During the Korean War, India sent the 60th Indian (Parachute) Field Ambulance unit to aid the UN troops fighting against the Chinese and North Korean invasion of South Korea, though they decided against sending combat forces. The 60th PFA was included in the 1st Commonwealth Division. In the aftermath of the war, an Indian infantry brigade formed the Custodian Force of India as some of the soldiers were also sent to Korea as part of the Neutral Nations Repatriation Committee to assist in the exchange of prisoners of war. The NNRC was commanded by Lt Gen KS Thimayya.

Annexation of Goa, Daman and Diu (1961)

Even though the British and French vacated all their colonial possessions in the Indian subcontinent, Portugal refused to relinquish control of its Indian colonies of Goa, Daman and Diu. After repeated attempts by India to negotiate with Portugal for the territory were spurned by Portuguese prime minister and dictator, António de Oliveira Salazar, India launched Operation Vijay on 12 December 1961 to take Goa from the Portuguese. A small contingent of its troops entered Goa, Daman, and Diu to capture and secure the territory. After a brief conflict, in which 31 Portuguese soldiers were killed, the Portuguese Navy frigate NRP Afonso de Albuquerque destroyed, and over 3,000 Portuguese captured, Portuguese General Manuel António Vassalo e Silva surrendered to Maj Gen KP Candeth (Kunhiraman Palat Kandoth) of the Indian Army, after twenty-six hours. Goa, Daman and Diu became a part of the Republic of India.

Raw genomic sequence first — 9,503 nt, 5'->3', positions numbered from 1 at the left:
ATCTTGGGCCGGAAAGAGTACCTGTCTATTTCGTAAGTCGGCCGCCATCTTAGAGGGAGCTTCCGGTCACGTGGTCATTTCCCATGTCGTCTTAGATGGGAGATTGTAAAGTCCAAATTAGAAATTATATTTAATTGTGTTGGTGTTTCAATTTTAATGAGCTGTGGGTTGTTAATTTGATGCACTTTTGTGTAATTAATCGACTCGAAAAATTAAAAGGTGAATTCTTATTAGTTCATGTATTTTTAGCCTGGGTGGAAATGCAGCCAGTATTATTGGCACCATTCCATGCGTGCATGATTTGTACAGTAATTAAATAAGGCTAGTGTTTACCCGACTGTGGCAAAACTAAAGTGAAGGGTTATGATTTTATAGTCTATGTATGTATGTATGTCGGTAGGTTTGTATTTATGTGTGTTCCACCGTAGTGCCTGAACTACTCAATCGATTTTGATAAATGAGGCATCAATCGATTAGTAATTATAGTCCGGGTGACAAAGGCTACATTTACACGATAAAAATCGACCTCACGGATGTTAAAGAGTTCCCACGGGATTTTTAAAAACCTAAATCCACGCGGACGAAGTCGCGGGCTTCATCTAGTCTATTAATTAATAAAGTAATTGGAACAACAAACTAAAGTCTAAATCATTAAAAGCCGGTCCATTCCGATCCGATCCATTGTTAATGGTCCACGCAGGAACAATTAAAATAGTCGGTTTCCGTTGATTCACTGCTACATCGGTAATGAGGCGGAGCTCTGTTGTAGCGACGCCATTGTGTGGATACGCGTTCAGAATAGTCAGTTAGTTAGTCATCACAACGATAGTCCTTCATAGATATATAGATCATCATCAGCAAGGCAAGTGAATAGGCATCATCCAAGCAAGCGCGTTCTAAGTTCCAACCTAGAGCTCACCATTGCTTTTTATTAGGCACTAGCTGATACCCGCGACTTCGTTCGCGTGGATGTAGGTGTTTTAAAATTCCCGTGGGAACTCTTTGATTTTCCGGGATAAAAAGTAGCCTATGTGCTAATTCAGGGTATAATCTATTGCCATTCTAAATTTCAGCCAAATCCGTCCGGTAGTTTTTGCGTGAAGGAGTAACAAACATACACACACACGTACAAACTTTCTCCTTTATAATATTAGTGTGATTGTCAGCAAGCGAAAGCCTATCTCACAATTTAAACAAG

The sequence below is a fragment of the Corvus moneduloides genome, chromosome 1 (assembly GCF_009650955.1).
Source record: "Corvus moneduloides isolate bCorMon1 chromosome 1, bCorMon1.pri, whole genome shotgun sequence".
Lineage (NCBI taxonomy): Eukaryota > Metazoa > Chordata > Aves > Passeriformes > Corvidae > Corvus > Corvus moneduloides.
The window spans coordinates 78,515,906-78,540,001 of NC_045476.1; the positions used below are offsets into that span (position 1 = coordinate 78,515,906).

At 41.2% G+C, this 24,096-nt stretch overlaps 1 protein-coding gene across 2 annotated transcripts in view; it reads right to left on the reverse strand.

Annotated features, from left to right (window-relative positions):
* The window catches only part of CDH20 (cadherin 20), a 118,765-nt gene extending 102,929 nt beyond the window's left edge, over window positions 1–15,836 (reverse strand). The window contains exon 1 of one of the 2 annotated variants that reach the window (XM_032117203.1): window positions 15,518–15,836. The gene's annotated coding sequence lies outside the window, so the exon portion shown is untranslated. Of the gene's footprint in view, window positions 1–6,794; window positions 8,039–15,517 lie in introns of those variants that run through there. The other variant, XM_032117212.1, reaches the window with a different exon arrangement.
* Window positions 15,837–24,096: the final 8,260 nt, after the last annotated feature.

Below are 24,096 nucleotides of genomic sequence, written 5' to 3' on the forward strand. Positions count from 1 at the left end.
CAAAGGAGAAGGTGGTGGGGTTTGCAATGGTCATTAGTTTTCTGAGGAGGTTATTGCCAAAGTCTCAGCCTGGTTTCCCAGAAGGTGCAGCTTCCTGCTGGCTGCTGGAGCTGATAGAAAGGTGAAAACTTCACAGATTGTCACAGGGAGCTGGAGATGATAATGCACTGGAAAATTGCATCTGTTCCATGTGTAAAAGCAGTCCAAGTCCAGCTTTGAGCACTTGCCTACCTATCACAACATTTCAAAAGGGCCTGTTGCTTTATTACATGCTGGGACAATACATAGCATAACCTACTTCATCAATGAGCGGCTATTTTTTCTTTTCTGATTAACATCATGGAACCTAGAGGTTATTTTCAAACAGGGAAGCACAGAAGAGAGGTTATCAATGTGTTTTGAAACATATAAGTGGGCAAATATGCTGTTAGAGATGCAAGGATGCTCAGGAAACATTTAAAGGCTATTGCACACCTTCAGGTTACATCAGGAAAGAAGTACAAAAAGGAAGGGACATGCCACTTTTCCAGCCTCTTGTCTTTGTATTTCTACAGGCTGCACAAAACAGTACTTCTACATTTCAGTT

Sino-Indian War (1962)

The cause of this war was a dispute over the sovereignty of the widely separated Aksai Chin and Arunachal Pradesh border regions. Aksai Chin, claimed by India to belong to Kashmir, and by China to be part of Xinjiang, contains an important road link that connects the Chinese regions of Tibet and Xinjiang. China's construction of this road was one of the triggers of the conflict.

Small-scale clashes between Indian and Chinese forces broke out as India insisted on the disputed McMahon Line being regarded as the international border between the two countries. Chinese troops claimed not to have retaliated to the cross-border firing by Indian troops, despite sustaining losses.[36] China's suspicion of India's involvement in Tibet created more rifts between the two countries.[37]

In 1962, the Indian Army was ordered to move to the Thag La ridge located near the border between Bhutan and Arunachal Pradesh and about three miles (5 km) north of the disputed McMahon Line. Meanwhile, Chinese troops had also made incursions into Indian-held territory, and tensions between the two reached a new high when Indian forces discovered a road constructed by China in Aksai Chin. After a series of failed negotiations, the People's Liberation Army attacked Indian Army positions at the Thag La ridge. This move by China caught India by surprise and by 12 October, Nehru gave orders for the Chinese to be expelled from Aksai Chin. However, poor co-ordination among various divisions of the Indian Army, and the late decision to mobilise the Indian Air Force in vast numbers, gave China a crucial tactical and strategic advantage over India. On 20 October, Chinese soldiers attacked India in both the North-West and North-Eastern parts of the border and captured vast portions of Aksai Chin and Arunachal Pradesh.